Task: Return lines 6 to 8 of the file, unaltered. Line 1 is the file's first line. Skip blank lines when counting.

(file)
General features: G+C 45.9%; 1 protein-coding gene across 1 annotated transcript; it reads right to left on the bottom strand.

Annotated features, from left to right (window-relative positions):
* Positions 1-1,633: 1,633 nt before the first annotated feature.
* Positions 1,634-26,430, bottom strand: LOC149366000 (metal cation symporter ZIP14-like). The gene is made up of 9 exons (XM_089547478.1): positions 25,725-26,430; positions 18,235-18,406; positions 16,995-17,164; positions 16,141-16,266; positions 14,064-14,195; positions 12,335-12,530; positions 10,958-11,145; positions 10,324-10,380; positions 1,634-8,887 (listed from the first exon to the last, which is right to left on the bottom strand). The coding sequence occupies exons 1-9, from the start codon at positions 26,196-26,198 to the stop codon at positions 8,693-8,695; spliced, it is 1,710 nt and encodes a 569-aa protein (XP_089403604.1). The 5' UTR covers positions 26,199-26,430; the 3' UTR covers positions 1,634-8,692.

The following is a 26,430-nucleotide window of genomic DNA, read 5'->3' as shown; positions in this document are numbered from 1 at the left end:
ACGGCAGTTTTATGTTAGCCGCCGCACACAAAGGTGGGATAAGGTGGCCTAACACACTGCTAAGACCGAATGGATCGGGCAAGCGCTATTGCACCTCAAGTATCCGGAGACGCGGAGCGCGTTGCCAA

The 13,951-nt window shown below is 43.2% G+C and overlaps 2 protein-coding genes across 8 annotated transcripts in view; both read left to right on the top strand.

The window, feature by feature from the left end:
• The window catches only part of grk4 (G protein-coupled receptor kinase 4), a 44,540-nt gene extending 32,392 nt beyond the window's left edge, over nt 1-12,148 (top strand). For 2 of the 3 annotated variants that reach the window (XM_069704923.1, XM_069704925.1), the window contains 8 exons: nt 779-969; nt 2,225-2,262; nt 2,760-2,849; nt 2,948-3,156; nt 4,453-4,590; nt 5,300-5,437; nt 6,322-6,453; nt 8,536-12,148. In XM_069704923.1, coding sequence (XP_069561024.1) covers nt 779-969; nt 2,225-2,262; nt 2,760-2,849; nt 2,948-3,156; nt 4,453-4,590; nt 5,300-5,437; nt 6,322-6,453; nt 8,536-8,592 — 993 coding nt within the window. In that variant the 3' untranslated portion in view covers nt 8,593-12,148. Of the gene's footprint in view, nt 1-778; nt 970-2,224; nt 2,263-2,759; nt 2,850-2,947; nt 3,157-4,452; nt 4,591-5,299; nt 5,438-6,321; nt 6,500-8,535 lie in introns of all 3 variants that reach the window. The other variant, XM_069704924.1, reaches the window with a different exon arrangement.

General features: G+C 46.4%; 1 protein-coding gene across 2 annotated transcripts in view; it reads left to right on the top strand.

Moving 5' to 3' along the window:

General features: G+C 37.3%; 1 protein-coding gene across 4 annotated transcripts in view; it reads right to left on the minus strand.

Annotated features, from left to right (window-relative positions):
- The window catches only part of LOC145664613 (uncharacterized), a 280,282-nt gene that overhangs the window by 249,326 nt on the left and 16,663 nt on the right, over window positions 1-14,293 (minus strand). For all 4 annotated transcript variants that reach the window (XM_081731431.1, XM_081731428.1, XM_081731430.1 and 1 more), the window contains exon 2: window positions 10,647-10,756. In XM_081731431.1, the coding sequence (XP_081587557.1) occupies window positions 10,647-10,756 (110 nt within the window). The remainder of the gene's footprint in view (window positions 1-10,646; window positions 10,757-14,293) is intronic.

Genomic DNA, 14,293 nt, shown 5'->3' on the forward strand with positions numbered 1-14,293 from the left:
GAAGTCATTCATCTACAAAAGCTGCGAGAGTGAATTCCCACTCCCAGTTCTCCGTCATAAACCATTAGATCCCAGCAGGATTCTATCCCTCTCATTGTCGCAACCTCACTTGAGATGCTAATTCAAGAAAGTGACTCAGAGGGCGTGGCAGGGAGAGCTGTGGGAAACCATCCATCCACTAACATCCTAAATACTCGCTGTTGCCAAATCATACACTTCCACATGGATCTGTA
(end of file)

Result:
ACGGCAGTTTTATGTTAGCCGCCGCACACAAAGGTGGGATAAGGTGGCCTAACACACTGCTAAGACCGAATGGATCGGGCAAGCGCTATTGCACCTCAAGTATCCGGAGACGCGGAGCGCGTTGCCAA

The 13,951-nt window shown below is 43.2% G+C and overlaps 2 protein-coding genes across 8 annotated transcripts in view; both read left to right on the top strand.

The window, feature by feature from the left end: